Vaccines tailored to tackle COVID-19 variants are to be accelerated through new state-of-the-art labs, Health Secretary Matt Hancock has announced.
The government will invest £29.3 million through the Vaccines Taskforce in Public Health England’s new testing facilities at Porton Down, to assess the effectiveness of existing and new vaccines against variants of concern.
The funding will increase the site’s current capacity from 700 to 3,000 blood samples tested a week in order to fast-track variant vaccines. These tests measure the levels of antibodies to COVID-19 that are generated by the vaccines.
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‘The UK has proven itself to be a world-class force in the production of COVID-19 vaccines, with the Oxford/AstraZeneca, Novavax and Valneva vaccines all researched, developed or manufactured on British soil,’ said Health and Social Care Secretary Matt Hancock.
‘We’ve backed UK science from the very start of this pandemic and this multi-million pound funding for a state-of-the-art vaccine testing facility at Porton Down will enable us to further future-proof the country from the threat of new variants. We are committed to supporting the UK’s flourishing life-sciences industry and this announcement is yet another critical way we will build back better to protect the country over the coming months and years.’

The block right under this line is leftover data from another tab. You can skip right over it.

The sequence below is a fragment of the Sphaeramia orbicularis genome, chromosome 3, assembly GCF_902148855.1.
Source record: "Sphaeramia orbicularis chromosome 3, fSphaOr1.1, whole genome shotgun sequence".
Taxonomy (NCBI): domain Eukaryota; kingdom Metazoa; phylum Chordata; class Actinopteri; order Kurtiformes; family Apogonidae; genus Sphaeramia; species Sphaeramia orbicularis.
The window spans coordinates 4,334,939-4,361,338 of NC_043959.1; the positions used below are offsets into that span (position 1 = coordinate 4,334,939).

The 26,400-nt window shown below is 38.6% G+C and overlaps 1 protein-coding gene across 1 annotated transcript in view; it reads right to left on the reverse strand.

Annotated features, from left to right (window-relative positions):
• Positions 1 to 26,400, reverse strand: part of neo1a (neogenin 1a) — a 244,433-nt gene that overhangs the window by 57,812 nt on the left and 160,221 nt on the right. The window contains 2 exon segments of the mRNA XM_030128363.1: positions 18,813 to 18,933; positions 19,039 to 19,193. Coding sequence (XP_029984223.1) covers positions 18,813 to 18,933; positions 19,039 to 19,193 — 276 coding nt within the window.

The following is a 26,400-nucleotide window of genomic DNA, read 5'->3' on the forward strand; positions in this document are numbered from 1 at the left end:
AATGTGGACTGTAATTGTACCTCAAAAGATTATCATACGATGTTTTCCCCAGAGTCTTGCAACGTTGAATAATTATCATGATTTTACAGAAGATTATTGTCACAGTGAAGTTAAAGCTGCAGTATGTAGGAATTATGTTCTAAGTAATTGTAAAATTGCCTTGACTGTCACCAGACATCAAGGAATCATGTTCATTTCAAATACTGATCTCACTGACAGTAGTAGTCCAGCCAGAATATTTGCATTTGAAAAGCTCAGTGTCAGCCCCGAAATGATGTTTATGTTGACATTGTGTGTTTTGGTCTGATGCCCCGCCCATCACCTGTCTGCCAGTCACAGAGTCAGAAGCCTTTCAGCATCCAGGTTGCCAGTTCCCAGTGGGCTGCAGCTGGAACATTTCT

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While there is evidence existing vaccines are effective against variants such as those first identified in Kent and South Africa, work continues to ensure we have a robust programme to test current and potential future variants of concern.
‘A new variant that can escape the current vaccines is the greatest risk of a third wave. This new investment will help us stay one step ahead of the virus by doubling our capacity to test vaccine effectiveness against emerging variants,’ said Dr Jenny Harries, Chief Executive at the UK Health Security Agency.
‘While we expect the existing vaccines to offer protection against new variants, particularly preventing serious illness and death, it is important that we continue to monitor the picture as it develops. The best way to prevent the spread of variants is the same as always – follow public health advice and remember hands, face, space.’